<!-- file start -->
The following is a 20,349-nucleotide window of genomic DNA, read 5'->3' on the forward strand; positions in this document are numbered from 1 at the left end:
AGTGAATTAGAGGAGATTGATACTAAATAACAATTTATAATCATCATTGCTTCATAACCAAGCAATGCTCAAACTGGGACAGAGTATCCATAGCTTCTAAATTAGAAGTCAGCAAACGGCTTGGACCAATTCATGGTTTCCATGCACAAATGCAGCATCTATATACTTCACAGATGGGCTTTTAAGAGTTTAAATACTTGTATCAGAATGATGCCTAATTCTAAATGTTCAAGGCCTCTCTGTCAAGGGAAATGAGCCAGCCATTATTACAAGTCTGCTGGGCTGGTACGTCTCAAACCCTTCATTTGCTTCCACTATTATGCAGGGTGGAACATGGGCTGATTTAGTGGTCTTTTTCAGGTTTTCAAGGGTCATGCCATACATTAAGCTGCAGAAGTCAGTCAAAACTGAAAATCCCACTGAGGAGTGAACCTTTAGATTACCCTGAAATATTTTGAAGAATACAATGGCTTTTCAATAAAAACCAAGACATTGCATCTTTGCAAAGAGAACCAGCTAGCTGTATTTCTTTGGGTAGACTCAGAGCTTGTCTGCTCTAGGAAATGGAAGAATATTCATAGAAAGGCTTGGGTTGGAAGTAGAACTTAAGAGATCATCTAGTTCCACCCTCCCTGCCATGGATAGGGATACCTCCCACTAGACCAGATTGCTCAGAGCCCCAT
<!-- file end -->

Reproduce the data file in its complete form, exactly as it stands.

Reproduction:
The following is a 20,349-nucleotide window of genomic DNA, read 5'->3' on the forward strand; positions in this document are numbered from 1 at the left end:
AGTGAATTAGAGGAGATTGATACTAAATAACAATTTATAATCATCATTGCTTCATAACCAAGCAATGCTCAAACTGGGACAGAGTATCCATAGCTTCTAAATTAGAAGTCAGCAAACGGCTTGGACCAATTCATGGTTTCCATGCACAAATGCAGCATCTATATACTTCACAGATGGGCTTTTAAGAGTTTAAATACTTGTATCAGAATGATGCCTAATTCTAAATGTTCAAGGCCTCTCTGTCAAGGGAAATGAGCCAGCCATTATTACAAGTCTGCTGGGCTGGTACGTCTCAAACCCTTCATTTGCTTCCACTATTATGCAGGGTGGAACATGGGCTGATTTAGTGGTCTTTTTCAGGTTTTCAAGGGTCATGCCATACATTAAGCTGCAGAAGTCAGTCAAAACTGAAAATCCCACTGAGGAGTGAACCTTTAGATTACCCTGAAATATTTTGAAGAATACAATGGCTTTTCAATAAAAACCAAGACATTGCATCTTTGCAAAGAGAACCAGCTAGCTGTATTTCTTTGGGTAGACTCAGAGCTTGTCTGCTCTAGGAAATGGAAGAATATTCATAGAAAGGCTTGGGTTGGAAGTAGAACTTAAGAGATCATCTAGTTCCACCCTCCCTGCCATGGATAGGGATACCTCCCACTAGACCAGATTGCTCAGAGCCCCAT